Speaking at a forum Sunday, where journalists, human rights activists and government officials discussed the role of the media in nation-building, Makuei said that including the rebels’ side in a news story meant “…you are actually disseminating material of the enemy.”
“When you are disseminating material of the rebels in the country you are actually agitating the people against the government,” he said.
It was not the first time Makuei has told journalists not to report the rebels’ side of a story. In March of this year, he warned journalists not to broadcast or publish interviews with rebels in South Sudan because doing so would land reporters on the wrong side of the law.
A South Sudanese legal expert told VOA at the time that South Sudan’s penal code does not bar journalists from broadcasting interviews with rebels.
The expert, who spoke from an undisclosed country of exile and asked not to be named for reasons of personal safety, also said “everyone in South Sudan has the right to attain any interview” and to communicate freely.
Journalism ethics vs. government orders
Long-time journalist Alfred Taban, who is the editor of The Juba Monitor newspaper and acting head of the Association for Media Development in South Sudan (AMDISS), said Makuei’s logic in issuing the warning to journalists was flawed.
“This idea of saying you should only report one side the side of the government, because when you report the rebel side is like you are inciting the rebels, this is absolutely nonsense. This is not true,” he said.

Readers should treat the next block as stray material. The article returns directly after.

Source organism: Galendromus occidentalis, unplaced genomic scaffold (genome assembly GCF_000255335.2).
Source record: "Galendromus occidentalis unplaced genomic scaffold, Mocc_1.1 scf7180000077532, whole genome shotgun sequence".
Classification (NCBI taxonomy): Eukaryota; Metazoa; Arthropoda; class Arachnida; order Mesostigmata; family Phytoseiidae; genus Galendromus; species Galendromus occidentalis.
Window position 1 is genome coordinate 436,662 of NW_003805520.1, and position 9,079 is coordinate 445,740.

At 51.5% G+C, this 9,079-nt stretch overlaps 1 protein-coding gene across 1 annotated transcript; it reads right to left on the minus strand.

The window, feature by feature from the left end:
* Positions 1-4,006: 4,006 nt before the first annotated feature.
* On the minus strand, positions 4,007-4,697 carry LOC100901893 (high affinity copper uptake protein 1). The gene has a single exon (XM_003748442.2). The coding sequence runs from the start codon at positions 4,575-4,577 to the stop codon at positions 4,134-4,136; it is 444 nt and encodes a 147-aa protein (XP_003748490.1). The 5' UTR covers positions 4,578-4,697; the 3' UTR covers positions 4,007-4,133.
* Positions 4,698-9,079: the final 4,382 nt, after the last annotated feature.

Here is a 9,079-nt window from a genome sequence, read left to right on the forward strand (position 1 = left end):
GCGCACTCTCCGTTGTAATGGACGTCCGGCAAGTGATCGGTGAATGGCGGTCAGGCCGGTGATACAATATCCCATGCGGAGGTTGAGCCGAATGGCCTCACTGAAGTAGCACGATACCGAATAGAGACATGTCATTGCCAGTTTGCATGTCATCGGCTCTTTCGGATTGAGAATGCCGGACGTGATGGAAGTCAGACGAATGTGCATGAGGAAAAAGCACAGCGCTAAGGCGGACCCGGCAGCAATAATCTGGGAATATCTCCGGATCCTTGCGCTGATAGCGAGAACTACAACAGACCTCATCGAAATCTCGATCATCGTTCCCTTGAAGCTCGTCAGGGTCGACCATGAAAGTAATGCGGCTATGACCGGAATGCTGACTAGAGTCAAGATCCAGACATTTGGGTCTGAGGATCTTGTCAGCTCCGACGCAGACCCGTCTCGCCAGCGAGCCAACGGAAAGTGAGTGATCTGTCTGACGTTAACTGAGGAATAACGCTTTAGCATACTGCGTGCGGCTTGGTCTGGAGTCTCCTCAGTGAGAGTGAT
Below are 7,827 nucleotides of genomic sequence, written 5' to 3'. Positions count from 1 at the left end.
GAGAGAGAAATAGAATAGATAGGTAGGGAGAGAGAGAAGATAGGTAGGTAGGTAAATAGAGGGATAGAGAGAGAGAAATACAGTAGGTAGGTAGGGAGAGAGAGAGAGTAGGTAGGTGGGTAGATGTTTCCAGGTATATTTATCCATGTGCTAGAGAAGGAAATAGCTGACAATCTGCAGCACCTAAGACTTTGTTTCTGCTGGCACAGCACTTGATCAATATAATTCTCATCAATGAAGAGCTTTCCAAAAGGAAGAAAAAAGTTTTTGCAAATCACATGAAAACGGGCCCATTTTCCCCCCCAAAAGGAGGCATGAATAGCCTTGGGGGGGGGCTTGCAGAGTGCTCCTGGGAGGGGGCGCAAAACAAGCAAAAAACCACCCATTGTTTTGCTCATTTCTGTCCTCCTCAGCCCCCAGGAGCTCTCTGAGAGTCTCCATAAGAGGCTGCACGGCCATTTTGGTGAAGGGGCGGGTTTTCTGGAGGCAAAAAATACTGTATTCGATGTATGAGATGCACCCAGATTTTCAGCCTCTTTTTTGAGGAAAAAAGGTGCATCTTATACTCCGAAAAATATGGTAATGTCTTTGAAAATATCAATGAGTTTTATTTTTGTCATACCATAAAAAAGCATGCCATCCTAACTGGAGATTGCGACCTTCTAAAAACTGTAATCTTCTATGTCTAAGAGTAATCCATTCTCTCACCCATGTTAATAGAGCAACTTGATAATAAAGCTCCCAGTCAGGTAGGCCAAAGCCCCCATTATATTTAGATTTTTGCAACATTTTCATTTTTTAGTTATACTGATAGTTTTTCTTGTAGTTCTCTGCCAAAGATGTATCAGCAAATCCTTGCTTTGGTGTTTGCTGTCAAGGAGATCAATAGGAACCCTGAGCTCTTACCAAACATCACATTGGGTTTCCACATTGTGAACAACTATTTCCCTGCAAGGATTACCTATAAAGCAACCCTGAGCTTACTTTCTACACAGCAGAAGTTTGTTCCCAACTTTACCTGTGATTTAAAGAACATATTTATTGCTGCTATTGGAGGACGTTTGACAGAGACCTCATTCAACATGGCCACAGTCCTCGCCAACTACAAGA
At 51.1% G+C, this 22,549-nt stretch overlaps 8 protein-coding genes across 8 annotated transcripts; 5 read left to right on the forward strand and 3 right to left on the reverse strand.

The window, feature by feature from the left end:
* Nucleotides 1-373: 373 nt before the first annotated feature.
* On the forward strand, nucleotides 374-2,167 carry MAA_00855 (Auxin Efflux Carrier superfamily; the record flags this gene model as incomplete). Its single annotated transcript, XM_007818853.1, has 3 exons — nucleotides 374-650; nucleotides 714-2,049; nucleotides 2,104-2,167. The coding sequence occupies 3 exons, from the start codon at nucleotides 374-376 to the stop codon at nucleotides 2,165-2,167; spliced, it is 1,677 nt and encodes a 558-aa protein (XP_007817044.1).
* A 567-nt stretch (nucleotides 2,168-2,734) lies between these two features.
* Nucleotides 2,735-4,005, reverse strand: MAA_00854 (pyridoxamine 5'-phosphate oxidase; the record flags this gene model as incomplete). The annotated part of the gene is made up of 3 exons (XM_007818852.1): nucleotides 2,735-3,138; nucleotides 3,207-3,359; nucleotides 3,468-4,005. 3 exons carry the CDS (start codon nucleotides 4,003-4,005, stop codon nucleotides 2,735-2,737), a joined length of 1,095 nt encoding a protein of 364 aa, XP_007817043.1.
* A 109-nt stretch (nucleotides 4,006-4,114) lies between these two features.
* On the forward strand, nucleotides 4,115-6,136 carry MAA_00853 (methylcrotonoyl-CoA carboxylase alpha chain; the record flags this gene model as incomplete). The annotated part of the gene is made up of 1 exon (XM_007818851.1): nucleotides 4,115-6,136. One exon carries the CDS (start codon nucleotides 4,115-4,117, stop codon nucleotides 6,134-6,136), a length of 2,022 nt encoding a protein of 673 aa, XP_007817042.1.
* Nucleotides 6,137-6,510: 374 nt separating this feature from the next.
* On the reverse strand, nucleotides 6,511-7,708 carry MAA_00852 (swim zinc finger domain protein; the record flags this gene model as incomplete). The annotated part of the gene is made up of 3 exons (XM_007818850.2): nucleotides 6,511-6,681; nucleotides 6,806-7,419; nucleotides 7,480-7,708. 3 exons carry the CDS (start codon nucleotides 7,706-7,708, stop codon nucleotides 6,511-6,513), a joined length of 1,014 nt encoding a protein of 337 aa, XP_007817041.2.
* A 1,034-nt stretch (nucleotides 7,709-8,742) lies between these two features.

Taban said South Sudanese journalists are guided by their profession’s code of conduct, not by a government order.
“Journalists have a duty to their readers and to their listeners and that means reporting on both sides — the side of the government and the side of the rebels,” he said.
But Makuei insisted that any journalist who does not operate within what he said is South Sudanese law risked ending up in court.
Makuei’s warning came weeks after National Security Service officers closed down a Catholic Church-owned radio station, Bakhita Radio, after it broadcast the rebel side of a story about renewed fighting in Unity state. The radio station’s journalists also broadcast the government side, but that was not enough to stop the government from shutting down the station, which is still closed.
New media laws
At the same forum, presidential spokesman Ateny Wek Ateny said President Salva Kiir on Tuesday will sign into law three bills that, on paper at least, will broaden the right of all citizens to obtain information, improve oversight of the media and expand media operations in South Sudan to include an independent public service broadcaster.
The three media bills were approved by parliament more than nine months ago. Ateny blamed the delay in receiving Kiir’s on a government official who had misplaced them.
The bills were supposed to be signed at a ceremony on Monday that, ironically, was to have been closed to the media. But at the last minute Ateny said the bills would be endorsed by Mr. Kiir on Tuesday and journalists could attend.
Courtesy of VOA.